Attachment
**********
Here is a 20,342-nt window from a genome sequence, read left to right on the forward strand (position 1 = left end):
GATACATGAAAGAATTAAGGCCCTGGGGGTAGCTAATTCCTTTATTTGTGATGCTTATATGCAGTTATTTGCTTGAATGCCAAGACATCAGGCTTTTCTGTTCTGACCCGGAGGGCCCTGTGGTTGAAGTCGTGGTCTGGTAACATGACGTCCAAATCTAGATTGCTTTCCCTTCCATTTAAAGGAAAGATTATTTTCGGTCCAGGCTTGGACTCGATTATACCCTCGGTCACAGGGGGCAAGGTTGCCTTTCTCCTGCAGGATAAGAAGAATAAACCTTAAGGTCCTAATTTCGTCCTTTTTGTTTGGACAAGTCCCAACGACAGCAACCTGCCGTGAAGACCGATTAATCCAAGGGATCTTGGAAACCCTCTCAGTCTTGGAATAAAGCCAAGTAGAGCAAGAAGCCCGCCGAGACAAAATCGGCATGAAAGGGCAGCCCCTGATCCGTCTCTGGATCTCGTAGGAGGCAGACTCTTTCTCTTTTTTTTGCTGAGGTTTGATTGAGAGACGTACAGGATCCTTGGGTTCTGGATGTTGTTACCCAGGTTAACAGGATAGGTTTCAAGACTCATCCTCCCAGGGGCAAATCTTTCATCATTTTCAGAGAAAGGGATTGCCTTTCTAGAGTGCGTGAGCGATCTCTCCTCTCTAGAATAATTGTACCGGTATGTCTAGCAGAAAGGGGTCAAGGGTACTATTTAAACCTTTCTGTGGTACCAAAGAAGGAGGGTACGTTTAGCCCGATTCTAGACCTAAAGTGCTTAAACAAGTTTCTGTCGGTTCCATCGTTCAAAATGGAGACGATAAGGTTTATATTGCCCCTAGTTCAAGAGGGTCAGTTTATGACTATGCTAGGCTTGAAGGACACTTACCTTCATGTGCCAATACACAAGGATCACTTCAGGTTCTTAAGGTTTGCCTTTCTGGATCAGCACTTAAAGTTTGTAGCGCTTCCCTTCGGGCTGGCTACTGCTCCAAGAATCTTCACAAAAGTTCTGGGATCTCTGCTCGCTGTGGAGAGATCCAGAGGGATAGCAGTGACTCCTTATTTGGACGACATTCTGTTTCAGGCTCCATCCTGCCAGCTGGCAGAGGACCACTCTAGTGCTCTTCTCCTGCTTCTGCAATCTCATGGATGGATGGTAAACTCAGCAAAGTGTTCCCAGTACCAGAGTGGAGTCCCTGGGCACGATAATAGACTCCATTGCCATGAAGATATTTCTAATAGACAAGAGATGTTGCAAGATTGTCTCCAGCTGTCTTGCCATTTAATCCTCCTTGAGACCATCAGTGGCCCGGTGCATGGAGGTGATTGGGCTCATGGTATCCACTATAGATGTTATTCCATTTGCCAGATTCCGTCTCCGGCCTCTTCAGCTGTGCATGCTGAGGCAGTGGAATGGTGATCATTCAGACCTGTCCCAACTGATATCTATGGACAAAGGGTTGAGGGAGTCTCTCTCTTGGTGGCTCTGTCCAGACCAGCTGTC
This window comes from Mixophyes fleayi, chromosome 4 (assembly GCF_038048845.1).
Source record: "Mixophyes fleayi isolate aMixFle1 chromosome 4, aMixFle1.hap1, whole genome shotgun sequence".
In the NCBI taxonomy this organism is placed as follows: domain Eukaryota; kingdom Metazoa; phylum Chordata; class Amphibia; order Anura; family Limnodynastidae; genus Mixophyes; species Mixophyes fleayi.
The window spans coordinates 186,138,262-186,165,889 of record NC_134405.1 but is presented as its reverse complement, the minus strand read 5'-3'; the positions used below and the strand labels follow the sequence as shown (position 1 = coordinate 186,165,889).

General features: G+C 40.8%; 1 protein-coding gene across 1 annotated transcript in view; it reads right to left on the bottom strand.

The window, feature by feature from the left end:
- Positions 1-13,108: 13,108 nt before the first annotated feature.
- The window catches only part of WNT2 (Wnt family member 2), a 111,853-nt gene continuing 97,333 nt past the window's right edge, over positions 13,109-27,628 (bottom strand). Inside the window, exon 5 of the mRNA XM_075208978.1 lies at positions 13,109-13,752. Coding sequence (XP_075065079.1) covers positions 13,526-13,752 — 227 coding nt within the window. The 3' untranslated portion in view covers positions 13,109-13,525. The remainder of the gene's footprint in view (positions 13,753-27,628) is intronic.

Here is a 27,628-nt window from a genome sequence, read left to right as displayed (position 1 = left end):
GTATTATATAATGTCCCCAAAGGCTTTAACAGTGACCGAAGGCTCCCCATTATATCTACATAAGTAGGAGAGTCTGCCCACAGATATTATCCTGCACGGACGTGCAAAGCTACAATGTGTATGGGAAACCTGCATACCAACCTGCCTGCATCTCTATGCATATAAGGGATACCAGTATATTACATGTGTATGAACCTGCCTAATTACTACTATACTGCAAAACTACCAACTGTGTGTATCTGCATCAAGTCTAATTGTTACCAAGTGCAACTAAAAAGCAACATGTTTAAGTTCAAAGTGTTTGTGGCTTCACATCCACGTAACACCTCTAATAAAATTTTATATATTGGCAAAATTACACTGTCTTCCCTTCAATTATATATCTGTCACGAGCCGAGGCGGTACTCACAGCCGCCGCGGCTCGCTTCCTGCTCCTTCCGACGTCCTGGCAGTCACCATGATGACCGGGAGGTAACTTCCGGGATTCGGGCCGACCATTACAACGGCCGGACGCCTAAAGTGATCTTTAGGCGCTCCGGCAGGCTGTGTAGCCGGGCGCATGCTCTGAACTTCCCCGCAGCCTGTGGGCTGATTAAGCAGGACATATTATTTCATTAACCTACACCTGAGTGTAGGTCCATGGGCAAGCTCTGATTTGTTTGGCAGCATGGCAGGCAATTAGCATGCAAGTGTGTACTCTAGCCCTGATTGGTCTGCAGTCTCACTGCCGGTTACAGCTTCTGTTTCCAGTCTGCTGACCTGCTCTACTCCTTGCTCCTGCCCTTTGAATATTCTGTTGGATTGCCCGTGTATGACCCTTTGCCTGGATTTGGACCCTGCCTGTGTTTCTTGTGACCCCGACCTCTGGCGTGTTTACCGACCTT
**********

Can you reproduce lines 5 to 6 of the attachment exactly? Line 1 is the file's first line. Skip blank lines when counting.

In the NCBI taxonomy this organism is placed as follows: domain Eukaryota; kingdom Metazoa; phylum Chordata; class Amphibia; order Anura; family Limnodynastidae; genus Mixophyes; species Mixophyes fleayi.
The window spans coordinates 186,138,262-186,165,889 of record NC_134405.1 but is presented as its reverse complement, the minus strand read 5'-3'; the positions used below and the strand labels follow the sequence as shown (position 1 = coordinate 186,165,889).